If you do one thing this weekend, go see Davis Guggenheim's latest documentary, Waiting for Superman, which opens in theaters across the country today. The film, which has been met with well-deserved critical acclaim, paints a blunt and at times heartbreaking picture of the state of public education in America, told through the stories of families fighting to get their children into safe, high-performing schools.
First, it's a terrific film. But more importantly, it has helped catapult the debate on education reform to the national stage.
It's not surprising that the film is making many people uncomfortable. The truth is harsh. It's easier to turn away than to watch a crying mom clutch a losing lottery ticket that just cost her child a spot at a top-performing charter school.
What is surprising is that some--including the teachers' unions--are railing against the film, dismissing it as anti-teacher and pro-charter school propaganda.
"He's a rockstar," says documentary director Davis Guggenheim of Geoffrey Canada, president and CEO of the Harlem Children's Zone in Harlem, New York, an organization that endeavors to increase high school and college graduation rates among students in Harlem. Mr. Canada appears as one of the few catalysts of educational reform in Guggenheim's provocative new documentary Waiting for Superman about America's notoriously crisis-ridden public school system.
According to Guggenheim, America's public schools are in desperate need of rockstar teachers and administrators visionaries like Geoffrey Canada. No one watching the charismatic Mr. Canada or hearing about his accomplishments would disagree, as the documentary records Canada's successes and follows the lives of several talented American children, whose education and future lives hang in balance.
Guggenheim invites viewers' outrage as he presents the shocking statistics that most Americans already know: our once great public schools are failing our young people and no one seems prepared to take bold steps toward change. Waiting for Superman is also a character-driven tear-jerker, elaborating the desperation of several American children, Anthony, Francisco, Bianca, Daisy, and Emily, from a variety of backgrounds, both middle class and disadvantaged, African American, Latino, white in California, New York and Washington. These children occupy the center of the story, but nothing about their fate gives cause for cheer. Instead, the documentary devotes most of its energy to what it sees as the cause for their troubles, the political impasse of American education.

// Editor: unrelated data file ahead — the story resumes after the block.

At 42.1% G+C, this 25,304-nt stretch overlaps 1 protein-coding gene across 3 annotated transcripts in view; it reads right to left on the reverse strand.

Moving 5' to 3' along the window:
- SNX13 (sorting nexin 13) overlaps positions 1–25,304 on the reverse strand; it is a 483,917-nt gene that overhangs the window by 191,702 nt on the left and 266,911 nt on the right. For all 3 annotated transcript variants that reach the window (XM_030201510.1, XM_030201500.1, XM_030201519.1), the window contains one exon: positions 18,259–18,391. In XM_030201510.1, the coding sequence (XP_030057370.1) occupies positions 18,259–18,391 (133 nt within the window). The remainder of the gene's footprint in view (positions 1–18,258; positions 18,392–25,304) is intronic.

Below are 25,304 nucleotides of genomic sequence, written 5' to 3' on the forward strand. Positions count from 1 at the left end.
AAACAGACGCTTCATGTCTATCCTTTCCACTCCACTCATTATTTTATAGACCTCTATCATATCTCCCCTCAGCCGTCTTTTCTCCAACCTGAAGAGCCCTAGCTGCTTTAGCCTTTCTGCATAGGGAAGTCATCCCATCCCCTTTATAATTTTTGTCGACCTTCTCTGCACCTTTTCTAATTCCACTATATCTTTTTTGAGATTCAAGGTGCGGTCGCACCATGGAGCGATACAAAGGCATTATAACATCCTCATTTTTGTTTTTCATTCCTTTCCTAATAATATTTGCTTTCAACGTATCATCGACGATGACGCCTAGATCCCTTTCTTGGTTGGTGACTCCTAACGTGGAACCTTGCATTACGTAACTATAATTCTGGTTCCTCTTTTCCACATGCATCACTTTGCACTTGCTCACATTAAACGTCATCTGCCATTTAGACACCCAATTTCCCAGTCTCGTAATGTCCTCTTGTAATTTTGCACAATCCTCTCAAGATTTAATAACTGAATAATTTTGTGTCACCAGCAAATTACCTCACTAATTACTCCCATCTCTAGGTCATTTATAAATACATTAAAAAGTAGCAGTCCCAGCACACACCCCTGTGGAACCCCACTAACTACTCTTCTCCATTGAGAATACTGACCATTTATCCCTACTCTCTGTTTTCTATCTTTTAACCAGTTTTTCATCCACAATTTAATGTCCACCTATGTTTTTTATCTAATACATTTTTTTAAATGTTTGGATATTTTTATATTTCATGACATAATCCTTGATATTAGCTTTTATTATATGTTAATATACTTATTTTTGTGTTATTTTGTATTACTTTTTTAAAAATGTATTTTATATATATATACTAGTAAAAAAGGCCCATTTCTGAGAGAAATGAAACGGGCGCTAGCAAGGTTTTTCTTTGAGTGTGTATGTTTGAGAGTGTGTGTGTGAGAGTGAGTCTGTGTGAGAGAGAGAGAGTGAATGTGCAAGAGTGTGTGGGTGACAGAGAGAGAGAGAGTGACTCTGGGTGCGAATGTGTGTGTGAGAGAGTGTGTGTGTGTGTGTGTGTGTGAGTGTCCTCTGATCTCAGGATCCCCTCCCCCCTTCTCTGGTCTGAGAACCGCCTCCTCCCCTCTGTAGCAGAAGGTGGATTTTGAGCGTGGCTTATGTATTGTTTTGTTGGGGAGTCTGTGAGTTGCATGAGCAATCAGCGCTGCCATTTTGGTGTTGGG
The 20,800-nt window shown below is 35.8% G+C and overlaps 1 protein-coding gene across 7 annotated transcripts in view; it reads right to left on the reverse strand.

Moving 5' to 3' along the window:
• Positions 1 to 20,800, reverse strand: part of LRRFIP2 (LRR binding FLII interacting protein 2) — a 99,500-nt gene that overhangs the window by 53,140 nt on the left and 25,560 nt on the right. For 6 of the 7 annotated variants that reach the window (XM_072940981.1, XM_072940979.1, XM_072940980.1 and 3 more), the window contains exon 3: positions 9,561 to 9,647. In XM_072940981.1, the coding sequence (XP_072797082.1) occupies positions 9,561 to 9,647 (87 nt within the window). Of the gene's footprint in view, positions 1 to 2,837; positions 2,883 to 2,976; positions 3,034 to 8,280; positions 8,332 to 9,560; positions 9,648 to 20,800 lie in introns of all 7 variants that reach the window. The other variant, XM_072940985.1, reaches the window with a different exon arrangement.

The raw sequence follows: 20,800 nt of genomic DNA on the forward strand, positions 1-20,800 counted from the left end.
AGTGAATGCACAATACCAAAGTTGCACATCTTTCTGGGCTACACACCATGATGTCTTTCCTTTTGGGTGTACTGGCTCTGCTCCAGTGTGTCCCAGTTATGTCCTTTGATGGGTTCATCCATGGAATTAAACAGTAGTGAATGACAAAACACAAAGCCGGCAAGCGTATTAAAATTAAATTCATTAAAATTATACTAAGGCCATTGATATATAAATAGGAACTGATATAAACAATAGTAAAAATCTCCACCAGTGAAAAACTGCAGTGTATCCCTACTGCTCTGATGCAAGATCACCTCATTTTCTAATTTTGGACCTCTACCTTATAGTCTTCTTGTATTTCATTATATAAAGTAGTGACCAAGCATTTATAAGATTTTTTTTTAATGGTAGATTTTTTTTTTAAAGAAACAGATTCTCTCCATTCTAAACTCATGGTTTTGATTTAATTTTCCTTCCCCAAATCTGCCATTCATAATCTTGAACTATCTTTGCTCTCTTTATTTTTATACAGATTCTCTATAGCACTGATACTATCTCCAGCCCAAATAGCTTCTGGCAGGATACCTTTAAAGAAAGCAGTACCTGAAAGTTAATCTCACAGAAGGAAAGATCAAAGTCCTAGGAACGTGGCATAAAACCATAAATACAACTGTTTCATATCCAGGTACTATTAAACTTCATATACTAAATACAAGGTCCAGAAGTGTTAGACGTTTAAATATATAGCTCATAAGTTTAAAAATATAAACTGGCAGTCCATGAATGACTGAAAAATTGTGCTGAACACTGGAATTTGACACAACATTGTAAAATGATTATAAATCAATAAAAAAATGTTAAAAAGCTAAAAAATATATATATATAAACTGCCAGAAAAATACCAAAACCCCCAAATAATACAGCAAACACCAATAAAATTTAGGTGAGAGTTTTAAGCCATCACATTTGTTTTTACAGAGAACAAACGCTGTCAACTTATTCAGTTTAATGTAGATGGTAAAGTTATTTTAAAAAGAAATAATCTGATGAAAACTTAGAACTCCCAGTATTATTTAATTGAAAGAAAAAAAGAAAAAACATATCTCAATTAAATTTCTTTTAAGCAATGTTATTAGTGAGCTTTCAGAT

A report card on local teachers will soon be posted on school district websites around the state.
The information will not identify specific teachers but will give parents and taxpayers a basic overview of how many teachers in their schools are effectively teaching their students, based on standards set by the local districts.
The teacher and principal evaluation reports are a requirement of the 2009 American Recovery and Reinvestment Act. Then-Gov. Jon S. Corzine allocated $1 billion of the state's stimulus money to school districts. One of the strings attached to that aid was that districts would have to post on their school websites the results of local teacher evaluations.
The U.S. Department of Education is scheduled to do an audit of New Jersey's compliance with the law Oct. 19, state DOE officials said. Districts have been asked to have their data posted online by Oct. 15.
Office of Admissions and Financial Aid
September 15, 2010
Mr. Will Fitzhugh
The Concord Review
730 Boston Post Road, Suite 24
Sudbury, Massachusetts 01776 USA
We agree with your argument that high school students who have read a complete nonfiction book or two, and written a serious research paper or two, will be better prepared for college academic work than those who have not.
The Concord Review, founded in 1987, remains the only journal in the world for the academic papers of secondary students, and we in the Admissions Office here are always glad to see reprints of papers which students have had published in the Review and which they send to us as part of their application materials. Over the years, more than 10% (103) of these authors have come to college at Harvard.
Since 1998, when it started, we have been supporters of your National Writing Board, which is still unique in supplying independent three-page assessments of the research papers of secondary students. The NWB reports also provide a useful addition to the college application materials of high school students who are seeking admission to selective colleges.
For all our undergraduates, even those in the sciences, such competence, both in reading nonfiction books and in the writing of serious research papers, is essential for academic success. Some of our high schools now place too little emphasis on this, but The Concord Review and the National Writing Board are doing a national service in encouraging our secondary students, and their teachers, to spend more time and effort on developing these abilities.
William R. Fitzsimmons
Dean of Admissions and Financial Aid
Administrative Office: 86 Brattle Street • Cambridge, Massachusetts 02138
"Teach by Example"
Will Fitzhugh [founder]
The Concord Review 
Ralph Waldo Emerson Prizes 
National Writing Board 
TCR Institute 
730 Boston Post Road, Suite 24
Sudbury, Massachusetts 01776-3371 USA
The College Board hits back against critics who complain about the rising costs of higher education with a report that shows the economic benefits of college. Here are a couple of the charts that are being widely distributed.